PRIDE Architecture and Interfaces &
PRIDE Logical Components and Integration Designs
Work Package 2 of Telematics for Libraries project PRIDE (LB 5624)
Table of Contents
This section introduces the functional units that will form the PRIDE demonstrator. The descriptions given are high level in nature and will be refined over time. At this stage in the design process we are concerned with what the building blocks will be and what they will do, rather than the details of how they will function. The refinement and finalisation of the design will be addressed in the deliverable D3.1.1 - Consolidated PRIDE Design.
Two major issues have arisen during the work leading to the production of this document:
This section introduces the classes of component that will form the PRIDE demonstrator. This basic classification is a refinement of that presented in the original proposal document [PRIDE1].
Figure 1 - Classes of components in the PRIDE demonstrator
With reference to Figure 1, we can see the PRIDE Directory itself at the heart of the system. The directory will be a hybrid of X.500 and LDAP technologies.
The PRIDE Directory forms the heart of the demonstrator. The directory holds all of the data that enables our implementation of value-added and directory-enabled services. This data will cover a range of patron and service information. The schema of the directory is, in itself, a significant outcome of the project. The directory will be a hybrid of full-blown X.500 and of LDAP. LDAP servers will be tied transparently into the X.500 DIT.
As introduced above, the PRIDE Directory will be a hybrid of X.500 and LDAP. We will profit from the scalability and data management facilities of X.500, while integrating with LDAP thus allowing lost cost participation in the system.
This hybrid approach is manifest in two aspect of the design:
The PRIDE Directory will consist of inter-connected X.500 DSAs and LDAP servers. Our approach is to use X.500 to provide a scalable and manageable DIT. Then at particular points in the tree we will register LDAP servers. X.500 client (DAP) requests which resolve to those points in the tree will be transparently forwarded to the relevant LDAP servers for resolution.
Figure 2 - Integration of LDAP and X.500 in the PRIDE Directory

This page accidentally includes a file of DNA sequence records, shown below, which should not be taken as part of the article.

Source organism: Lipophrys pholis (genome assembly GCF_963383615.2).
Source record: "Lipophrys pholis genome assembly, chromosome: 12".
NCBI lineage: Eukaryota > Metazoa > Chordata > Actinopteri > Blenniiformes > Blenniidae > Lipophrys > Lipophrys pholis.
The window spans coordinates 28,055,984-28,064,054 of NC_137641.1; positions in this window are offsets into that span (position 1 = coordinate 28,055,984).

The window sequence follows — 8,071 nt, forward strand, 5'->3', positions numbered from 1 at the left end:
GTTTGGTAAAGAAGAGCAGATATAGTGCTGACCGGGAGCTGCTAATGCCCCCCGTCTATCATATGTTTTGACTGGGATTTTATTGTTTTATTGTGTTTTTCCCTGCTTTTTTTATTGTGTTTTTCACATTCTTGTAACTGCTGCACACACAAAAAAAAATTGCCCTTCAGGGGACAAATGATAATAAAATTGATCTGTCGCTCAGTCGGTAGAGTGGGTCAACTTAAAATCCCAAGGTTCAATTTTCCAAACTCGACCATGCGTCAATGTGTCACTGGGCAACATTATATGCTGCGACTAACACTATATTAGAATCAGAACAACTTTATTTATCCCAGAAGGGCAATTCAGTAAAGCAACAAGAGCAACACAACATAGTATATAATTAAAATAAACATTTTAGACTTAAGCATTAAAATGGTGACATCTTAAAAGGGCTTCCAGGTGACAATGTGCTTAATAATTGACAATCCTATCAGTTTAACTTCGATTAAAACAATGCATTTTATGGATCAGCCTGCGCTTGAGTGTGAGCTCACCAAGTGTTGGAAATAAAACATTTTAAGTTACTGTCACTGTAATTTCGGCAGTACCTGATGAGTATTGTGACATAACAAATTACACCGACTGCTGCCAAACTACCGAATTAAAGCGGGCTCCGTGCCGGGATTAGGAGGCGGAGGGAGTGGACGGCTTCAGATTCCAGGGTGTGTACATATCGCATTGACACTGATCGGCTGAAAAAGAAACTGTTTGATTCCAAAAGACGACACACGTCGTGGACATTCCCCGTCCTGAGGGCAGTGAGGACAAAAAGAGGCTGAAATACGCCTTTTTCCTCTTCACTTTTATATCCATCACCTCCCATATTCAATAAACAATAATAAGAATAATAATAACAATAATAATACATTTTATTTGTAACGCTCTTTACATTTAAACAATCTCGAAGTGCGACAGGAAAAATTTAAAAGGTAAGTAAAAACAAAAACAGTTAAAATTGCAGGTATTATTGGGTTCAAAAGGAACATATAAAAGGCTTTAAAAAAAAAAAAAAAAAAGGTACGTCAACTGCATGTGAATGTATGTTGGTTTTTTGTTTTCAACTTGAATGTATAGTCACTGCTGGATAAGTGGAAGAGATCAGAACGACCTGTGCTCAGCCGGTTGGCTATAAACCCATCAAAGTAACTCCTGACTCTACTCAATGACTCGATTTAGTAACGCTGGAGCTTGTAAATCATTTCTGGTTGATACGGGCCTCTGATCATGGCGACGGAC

In Figure 2 we can see a DAP read request made by an X.500 user agent for the entry:
cn=Paul Harvey, ou=Development, o=Fretwell-Downing, o=PRIDE, c=GB
The bound DSA has knowledge indicating that this entry may be found in the Fretwell-Downing DSA. A DSP request for the entry is sent to the second DSA. This DSA is able to gateway between X.500 and LDAP. It is configured to resolve requests for ou=Development in a local LDAP server. The read request in the DSP is transformed into an equivalent LDAP request that is sent to the appropriate LDAP server. Any results follow the mirror path and translations (LDAP->DSP->DAP) to the original request and are presented to requesting DUA.
In as far as possible a neutral directory access SDK will be used to implement the PRIDE demonstrator.
Figure 3 - The PRIDE Directory Neutral SDK
This will provide a simple and consistent LDAP-style [LDAP2] API for developing both LDAP and DAP based applications. Thus it should be possible with minimal effort to deploy our tools in different directory scenarios.
One of the most important outcomes of the consolidated design phase will be the schema for the PRIDE Directory. This will build on international standards that specify schema for X.500 directory systems [X.520][X.521][LDAP3]. Additional schema classes will be added as necessary. Where possible these will be sub-classes of those standard classes already defined.
The PRIDE Directory schema will cover the following broad areas:
This section introduces the mechanisms for interaction with the PRIDE Directory. Primarily there are two classes of access mechanism:
The PRIDE Universal Client (PUC) will provide the primary administrative and end user access route to the demonstrator.
Figure 4 - Architecture of the PRIDE Universal Client
As depicted in Figure 4 the PUC will be accessible through any standard WWW browser. It will be implemented as a set of CGI scripts which build upon our directory neutral SDK in order to access the PRIDE Directory.